They might start overdoing it at some point though.

    Its like mobile phones nowadays. You really dont need to have a radio, an mp3-player, a camera nor other such extras in it (in fact, my phone isnt able to do anything but call and send messages). But unless you have these features, you arent considered as competition. It gives you the opportunity to call your product "vastly superior" even though from a usability standpoint it isnt.
  • SymphonyX7 - Saturday, October 3, 2009 - link

    Ahh... I see where you're coming from. I've had many classmates who've asked me what laptop to buy and they're always so giddy when they see laptops with the "Geforce" sticker and say they want it cause they want some casual gaming. Yes, even if the GPU is a Geforce 9100M. I recommended them laptop using AMD's Puma platform and many of them ask if that's a good choice (unfortunately here, only the Macbook has a 9400M GPU and it's still outside many of my classmates' budgets). Seems like brand awareness of Nvidia amongst many consumers is still much better than AMD/ATI's. So it's an issue of clever branding then?

  • Lifted - Saturday, October 3, 2009 - link

    A little late for any meaningful discussion over here as AT let the trolls go for 40 or so pages. I doubt many people can be arsed to sort through it now, so you'd be better off going to a forum for a real discussion of Fermi. Reply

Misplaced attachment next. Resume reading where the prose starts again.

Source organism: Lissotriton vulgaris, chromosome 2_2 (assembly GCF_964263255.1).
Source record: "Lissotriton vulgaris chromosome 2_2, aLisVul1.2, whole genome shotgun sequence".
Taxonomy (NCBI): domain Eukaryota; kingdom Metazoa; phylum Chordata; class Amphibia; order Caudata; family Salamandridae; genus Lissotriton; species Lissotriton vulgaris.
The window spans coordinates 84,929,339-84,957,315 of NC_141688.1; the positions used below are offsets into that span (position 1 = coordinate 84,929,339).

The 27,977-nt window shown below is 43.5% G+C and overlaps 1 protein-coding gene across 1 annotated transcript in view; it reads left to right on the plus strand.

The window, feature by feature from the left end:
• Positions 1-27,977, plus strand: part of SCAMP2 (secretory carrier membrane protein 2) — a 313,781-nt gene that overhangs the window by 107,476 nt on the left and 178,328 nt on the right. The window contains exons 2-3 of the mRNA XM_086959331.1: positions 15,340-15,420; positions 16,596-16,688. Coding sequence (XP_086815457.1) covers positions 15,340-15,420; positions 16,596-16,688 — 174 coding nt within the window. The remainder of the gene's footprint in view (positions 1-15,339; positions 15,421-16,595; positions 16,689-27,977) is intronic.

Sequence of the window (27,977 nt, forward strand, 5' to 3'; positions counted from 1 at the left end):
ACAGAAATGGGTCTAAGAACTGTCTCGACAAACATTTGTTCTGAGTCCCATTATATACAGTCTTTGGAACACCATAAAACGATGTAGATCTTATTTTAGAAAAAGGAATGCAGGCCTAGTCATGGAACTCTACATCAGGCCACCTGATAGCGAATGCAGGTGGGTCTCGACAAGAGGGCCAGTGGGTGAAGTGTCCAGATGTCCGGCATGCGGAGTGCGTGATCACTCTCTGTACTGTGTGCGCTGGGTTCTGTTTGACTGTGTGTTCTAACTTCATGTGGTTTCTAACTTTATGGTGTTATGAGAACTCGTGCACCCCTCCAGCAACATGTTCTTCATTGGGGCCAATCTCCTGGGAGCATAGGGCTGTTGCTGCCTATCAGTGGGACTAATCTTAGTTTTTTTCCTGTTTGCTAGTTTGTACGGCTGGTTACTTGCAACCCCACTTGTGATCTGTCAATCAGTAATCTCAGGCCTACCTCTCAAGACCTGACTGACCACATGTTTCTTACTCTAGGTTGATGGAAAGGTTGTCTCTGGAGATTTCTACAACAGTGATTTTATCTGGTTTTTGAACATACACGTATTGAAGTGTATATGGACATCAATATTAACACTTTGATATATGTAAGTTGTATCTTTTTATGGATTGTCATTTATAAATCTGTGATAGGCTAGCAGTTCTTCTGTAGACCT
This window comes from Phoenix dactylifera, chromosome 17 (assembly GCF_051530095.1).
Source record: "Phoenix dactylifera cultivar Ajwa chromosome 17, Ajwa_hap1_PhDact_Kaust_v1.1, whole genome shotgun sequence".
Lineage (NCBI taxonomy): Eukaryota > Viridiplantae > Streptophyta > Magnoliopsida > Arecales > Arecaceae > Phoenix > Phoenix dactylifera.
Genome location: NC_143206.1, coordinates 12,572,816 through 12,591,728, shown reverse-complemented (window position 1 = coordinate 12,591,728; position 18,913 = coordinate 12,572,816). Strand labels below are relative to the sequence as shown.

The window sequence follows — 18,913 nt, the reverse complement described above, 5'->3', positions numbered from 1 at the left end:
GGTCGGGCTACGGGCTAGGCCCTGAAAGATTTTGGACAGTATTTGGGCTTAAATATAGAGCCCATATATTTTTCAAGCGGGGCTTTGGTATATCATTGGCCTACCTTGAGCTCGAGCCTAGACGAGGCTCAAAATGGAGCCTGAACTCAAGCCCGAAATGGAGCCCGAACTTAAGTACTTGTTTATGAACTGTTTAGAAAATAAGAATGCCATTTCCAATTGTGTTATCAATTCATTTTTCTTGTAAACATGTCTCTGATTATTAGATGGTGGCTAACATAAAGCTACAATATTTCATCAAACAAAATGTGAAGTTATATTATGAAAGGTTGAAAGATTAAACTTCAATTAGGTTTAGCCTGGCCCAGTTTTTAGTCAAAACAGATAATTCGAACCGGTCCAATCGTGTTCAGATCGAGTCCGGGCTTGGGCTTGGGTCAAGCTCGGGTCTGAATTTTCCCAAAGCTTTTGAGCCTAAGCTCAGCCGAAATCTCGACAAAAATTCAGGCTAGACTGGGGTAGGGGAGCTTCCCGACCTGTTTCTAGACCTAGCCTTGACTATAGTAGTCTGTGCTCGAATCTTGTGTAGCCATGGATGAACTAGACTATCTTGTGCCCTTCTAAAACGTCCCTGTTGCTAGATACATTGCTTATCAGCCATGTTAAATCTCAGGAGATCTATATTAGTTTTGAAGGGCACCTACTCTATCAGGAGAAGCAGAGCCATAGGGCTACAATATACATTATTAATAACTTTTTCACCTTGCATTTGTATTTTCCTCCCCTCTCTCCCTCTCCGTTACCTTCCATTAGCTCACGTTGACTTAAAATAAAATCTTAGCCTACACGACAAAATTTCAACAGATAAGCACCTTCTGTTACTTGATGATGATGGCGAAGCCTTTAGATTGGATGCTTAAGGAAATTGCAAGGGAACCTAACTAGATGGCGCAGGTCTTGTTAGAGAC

• neomocos - Saturday, October 3, 2009 - link

    if you missed it then here you go ... happy day for all of us :

    quote from comment posted on page 37 by Pastuch

    " Below is an email I got from Anand. Thanks so much for this wonderful site.

    Thank you for your email. SiliconDoc has been banned and we're accelerating the rollout of our new comments rating/reporting system as a result of him and a few other bad apples lately.

    A- "
  • james jwb - Saturday, October 3, 2009 - link

    Some may enjoy it, but this unusual freedom that blatant trolls using aggressive, rude language are getting lately is making a mockery of this site.

    I don't mind it going on for a while, even 20 pages tbh, it is funny, but at some point i'd like to see a message from Gary saying, "K, SiliconDoc, we've laughed enough at your drivel, tchau, banned! :)"

    That's what i want to see after reading through 380 bloody comments, not that he's pretty much gotten away with it. And if he has finally been banned, i'd actually love to know about it in the comments section.

    /Rant over.